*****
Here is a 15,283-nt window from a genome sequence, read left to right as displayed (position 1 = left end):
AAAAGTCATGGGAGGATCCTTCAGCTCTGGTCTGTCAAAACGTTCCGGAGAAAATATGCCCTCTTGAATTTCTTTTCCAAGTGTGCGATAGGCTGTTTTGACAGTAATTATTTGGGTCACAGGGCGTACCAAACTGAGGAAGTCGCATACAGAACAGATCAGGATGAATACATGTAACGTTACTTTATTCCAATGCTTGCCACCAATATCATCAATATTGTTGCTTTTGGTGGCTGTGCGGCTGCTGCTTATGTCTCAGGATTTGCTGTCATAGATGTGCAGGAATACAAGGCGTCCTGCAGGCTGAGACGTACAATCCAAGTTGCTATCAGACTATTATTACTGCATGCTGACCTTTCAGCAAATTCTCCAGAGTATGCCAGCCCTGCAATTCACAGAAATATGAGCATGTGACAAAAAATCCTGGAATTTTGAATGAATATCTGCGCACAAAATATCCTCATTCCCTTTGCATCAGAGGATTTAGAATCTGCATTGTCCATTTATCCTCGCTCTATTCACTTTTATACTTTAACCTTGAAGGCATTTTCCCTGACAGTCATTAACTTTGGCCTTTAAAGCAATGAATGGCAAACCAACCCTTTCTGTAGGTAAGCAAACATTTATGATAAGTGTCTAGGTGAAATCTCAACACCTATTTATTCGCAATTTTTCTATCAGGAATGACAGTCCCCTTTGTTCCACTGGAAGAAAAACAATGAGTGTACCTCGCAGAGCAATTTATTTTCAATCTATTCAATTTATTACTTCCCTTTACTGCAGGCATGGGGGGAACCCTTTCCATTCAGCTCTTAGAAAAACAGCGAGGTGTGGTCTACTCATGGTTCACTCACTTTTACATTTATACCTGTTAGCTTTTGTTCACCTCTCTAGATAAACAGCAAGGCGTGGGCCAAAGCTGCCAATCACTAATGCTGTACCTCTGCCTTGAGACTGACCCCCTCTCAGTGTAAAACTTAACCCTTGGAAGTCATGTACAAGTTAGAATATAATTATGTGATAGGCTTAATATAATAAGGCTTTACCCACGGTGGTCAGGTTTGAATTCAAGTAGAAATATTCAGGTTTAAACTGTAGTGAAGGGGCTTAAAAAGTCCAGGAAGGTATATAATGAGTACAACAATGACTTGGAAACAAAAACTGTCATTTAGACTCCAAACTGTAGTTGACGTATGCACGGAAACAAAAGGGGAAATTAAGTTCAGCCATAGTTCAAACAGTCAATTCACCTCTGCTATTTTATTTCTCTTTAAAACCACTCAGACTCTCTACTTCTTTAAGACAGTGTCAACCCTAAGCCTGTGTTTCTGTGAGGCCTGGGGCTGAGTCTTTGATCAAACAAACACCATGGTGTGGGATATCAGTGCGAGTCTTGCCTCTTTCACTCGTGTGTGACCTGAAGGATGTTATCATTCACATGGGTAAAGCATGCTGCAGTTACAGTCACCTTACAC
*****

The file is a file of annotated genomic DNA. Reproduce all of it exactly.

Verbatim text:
Here is a 15,283-nt window from a genome sequence, read left to right as displayed (position 1 = left end):
AAAAGTCATGGGAGGATCCTTCAGCTCTGGTCTGTCAAAACGTTCCGGAGAAAATATGCCCTCTTGAATTTCTTTTCCAAGTGTGCGATAGGCTGTTTTGACAGTAATTATTTGGGTCACAGGGCGTACCAAACTGAGGAAGTCGCATACAGAACAGATCAGGATGAATACATGTAACGTTACTTTATTCCAATGCTTGCCACCAATATCATCAATATTGTTGCTTTTGGTGGCTGTGCGGCTGCTGCTTATGTCTCAGGATTTGCTGTCATAGATGTGCAGGAATACAAGGCGTCCTGCAGGCTGAGACGTACAATCCAAGTTGCTATCAGACTATTATTACTGCATGCTGACCTTTCAGCAAATTCTCCAGAGTATGCCAGCCCTGCAATTCACAGAAATATGAGCATGTGACAAAAAATCCTGGAATTTTGAATGAATATCTGCGCACAAAATATCCTCATTCCCTTTGCATCAGAGGATTTAGAATCTGCATTGTCCATTTATCCTCGCTCTATTCACTTTTATACTTTAACCTTGAAGGCATTTTCCCTGACAGTCATTAACTTTGGCCTTTAAAGCAATGAATGGCAAACCAACCCTTTCTGTAGGTAAGCAAACATTTATGATAAGTGTCTAGGTGAAATCTCAACACCTATTTATTCGCAATTTTTCTATCAGGAATGACAGTCCCCTTTGTTCCACTGGAAGAAAAACAATGAGTGTACCTCGCAGAGCAATTTATTTTCAATCTATTCAATTTATTACTTCCCTTTACTGCAGGCATGGGGGGAACCCTTTCCATTCAGCTCTTAGAAAAACAGCGAGGTGTGGTCTACTCATGGTTCACTCACTTTTACATTTATACCTGTTAGCTTTTGTTCACCTCTCTAGATAAACAGCAAGGCGTGGGCCAAAGCTGCCAATCACTAATGCTGTACCTCTGCCTTGAGACTGACCCCCTCTCAGTGTAAAACTTAACCCTTGGAAGTCATGTACAAGTTAGAATATAATTATGTGATAGGCTTAATATAATAAGGCTTTACCCACGGTGGTCAGGTTTGAATTCAAGTAGAAATATTCAGGTTTAAACTGTAGTGAAGGGGCTTAAAAAGTCCAGGAAGGTATATAATGAGTACAACAATGACTTGGAAACAAAAACTGTCATTTAGACTCCAAACTGTAGTTGACGTATGCACGGAAACAAAAGGGGAAATTAAGTTCAGCCATAGTTCAAACAGTCAATTCACCTCTGCTATTTTATTTCTCTTTAAAACCACTCAGACTCTCTACTTCTTTAAGACAGTGTCAACCCTAAGCCTGTGTTTCTGTGAGGCCTGGGGCTGAGTCTTTGATCAAACAAACACCATGGTGTGGGATATCAGTGCGAGTCTTGCCTCTTTCACTCGTGTGTGACCTGAAGGATGTTATCATTCACATGGGTAAAGCATGCTGCAGTTACAGTCACCTTACAC